I was asked to comment on this brief for Pension & Investments, and did so in an article published this morning. The outstanding issue at this point is whether the Supreme Court will now vote to hear the case. There are multiple practitioners in the industry that are flat out stating this will happen. I respectfully decline to make any predictions, as regular readers of this blog will know is my standard position. Does the DOL’s recommendation that the Supreme Court take the case raise the chances? Yes. But is it guaranteed? No.

If the Supreme Court does take the case, we [hopefully] will finally have resolution to this issue for plan sponsors and plan participants, alike. My recommendation is that for anyone wanting to stay informed,  you should regularly visit the case page on the Scotusblog (a wonderful resource for anything Supreme Court related). It is not yet clear to me at which conference the Supreme Court justices will vote whether to hear the case, although there is one today, with the results published tomorrow.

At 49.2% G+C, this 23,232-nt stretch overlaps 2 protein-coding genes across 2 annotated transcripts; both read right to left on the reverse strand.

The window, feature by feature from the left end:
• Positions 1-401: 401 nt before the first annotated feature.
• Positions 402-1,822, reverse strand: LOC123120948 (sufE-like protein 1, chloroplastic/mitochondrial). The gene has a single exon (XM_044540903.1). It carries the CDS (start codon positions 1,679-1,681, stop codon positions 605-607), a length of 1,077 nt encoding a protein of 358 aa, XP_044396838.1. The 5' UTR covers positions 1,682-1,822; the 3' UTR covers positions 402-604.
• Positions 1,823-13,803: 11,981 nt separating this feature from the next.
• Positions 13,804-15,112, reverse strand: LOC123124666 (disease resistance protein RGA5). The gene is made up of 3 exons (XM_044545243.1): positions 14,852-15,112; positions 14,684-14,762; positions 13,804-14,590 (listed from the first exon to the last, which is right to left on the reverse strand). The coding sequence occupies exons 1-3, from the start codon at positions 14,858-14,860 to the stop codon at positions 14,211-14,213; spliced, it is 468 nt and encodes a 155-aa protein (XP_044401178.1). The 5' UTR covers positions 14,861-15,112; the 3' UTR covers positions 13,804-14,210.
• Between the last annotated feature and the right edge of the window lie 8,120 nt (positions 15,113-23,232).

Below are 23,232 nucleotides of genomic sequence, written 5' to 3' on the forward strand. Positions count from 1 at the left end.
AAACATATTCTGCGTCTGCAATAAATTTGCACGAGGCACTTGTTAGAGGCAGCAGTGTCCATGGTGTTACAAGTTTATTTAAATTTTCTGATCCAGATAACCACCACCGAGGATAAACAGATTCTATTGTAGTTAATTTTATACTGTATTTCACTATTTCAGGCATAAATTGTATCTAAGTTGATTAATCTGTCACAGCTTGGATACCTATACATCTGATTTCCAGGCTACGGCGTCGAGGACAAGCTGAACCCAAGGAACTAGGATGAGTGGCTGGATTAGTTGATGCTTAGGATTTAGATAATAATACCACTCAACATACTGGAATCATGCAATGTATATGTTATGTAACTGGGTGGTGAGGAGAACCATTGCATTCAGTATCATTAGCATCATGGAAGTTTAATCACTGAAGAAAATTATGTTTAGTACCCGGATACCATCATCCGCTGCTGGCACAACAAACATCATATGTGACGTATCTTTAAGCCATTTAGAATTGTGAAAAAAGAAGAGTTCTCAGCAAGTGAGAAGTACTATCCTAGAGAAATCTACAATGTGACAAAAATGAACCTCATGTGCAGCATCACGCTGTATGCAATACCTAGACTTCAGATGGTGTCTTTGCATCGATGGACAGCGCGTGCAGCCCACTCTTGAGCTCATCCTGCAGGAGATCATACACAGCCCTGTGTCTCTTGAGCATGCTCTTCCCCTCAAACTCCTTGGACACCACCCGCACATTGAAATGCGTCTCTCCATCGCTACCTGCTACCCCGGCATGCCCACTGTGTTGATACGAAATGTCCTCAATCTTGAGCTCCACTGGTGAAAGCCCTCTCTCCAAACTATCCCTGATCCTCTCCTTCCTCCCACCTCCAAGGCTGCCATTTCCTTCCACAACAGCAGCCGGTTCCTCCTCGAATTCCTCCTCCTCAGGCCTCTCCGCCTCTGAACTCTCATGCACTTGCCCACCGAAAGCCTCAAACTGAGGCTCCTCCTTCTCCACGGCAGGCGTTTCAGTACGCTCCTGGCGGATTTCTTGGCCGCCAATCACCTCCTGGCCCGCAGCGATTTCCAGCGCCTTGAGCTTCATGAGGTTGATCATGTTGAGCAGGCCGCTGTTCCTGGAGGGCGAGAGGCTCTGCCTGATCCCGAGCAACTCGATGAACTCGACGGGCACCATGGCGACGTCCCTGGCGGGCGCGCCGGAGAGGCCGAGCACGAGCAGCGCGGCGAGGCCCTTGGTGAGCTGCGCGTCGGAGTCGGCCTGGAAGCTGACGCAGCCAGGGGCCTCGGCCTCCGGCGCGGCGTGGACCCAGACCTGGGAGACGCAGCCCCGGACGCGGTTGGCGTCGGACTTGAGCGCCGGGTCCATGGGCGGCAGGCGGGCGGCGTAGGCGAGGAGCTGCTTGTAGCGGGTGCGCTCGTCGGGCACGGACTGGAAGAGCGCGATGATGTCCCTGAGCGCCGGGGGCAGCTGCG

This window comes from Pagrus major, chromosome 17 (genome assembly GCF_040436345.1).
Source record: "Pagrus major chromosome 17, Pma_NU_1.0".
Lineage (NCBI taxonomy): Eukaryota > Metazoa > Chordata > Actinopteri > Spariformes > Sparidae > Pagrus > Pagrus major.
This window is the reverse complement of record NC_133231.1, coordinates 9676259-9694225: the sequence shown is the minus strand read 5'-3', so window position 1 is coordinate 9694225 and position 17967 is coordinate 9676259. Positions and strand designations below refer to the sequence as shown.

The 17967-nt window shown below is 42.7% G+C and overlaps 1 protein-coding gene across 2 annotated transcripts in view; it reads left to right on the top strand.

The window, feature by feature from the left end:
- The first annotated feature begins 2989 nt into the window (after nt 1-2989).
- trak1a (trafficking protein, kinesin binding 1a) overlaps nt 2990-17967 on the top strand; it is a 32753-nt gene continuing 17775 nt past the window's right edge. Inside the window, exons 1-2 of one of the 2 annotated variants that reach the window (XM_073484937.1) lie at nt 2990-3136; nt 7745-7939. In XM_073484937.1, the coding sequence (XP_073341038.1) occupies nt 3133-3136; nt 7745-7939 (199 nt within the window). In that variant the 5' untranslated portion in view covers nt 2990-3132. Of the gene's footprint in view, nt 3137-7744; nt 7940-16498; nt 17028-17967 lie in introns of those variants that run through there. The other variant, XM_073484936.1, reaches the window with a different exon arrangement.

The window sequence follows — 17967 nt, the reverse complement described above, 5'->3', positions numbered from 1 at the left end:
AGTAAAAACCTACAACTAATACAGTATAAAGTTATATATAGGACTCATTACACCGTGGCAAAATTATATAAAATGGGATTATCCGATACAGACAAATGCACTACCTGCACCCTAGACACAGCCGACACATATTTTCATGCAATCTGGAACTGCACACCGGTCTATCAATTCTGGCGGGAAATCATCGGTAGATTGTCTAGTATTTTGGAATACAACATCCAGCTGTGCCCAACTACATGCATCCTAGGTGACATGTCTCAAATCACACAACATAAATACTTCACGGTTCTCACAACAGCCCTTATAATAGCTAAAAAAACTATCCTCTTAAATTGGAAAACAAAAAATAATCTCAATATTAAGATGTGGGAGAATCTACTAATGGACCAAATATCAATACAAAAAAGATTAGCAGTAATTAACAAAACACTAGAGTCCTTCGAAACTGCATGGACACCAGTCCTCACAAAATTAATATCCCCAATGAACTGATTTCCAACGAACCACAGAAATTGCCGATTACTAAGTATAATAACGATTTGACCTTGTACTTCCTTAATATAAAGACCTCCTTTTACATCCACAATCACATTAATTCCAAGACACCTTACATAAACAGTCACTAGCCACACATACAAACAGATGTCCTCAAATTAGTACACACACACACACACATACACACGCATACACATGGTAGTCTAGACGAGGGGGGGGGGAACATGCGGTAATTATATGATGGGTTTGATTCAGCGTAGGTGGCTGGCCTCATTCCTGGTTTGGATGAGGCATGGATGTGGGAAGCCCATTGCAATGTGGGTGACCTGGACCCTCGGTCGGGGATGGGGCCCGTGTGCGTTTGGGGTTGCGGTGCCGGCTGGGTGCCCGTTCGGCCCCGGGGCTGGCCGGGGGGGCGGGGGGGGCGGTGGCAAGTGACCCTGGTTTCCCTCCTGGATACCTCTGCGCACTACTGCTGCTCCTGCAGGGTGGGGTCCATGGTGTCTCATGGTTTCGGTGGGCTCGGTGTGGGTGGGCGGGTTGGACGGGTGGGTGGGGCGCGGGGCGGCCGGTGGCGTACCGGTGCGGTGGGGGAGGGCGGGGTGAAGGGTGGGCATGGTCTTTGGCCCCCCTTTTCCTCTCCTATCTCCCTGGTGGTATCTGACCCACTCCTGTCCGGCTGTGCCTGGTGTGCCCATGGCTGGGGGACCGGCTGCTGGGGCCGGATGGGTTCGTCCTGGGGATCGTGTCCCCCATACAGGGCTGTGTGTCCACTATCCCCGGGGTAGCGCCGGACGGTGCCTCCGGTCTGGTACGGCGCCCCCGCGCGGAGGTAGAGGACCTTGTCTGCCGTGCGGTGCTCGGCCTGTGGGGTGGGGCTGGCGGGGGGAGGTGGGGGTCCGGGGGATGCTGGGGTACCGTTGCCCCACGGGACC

An Update on the Church Plan Litigation

Much has happened in the Church Plan litigation since our first post about it and our last post. At this point, motions to dismiss by the different defendants have been fully briefed in four cases and oral arguments have been held in 2 of those. None have yet been ruled on, however, in the Medina case as explained below, the court turned the motion to dismiss into a motion for summary judgment, and discovery has begun.

Here is a case by case update of the five cases. (click the names of each case to go to that case’s page to download all relevant filings)

Overall v. Ascension Health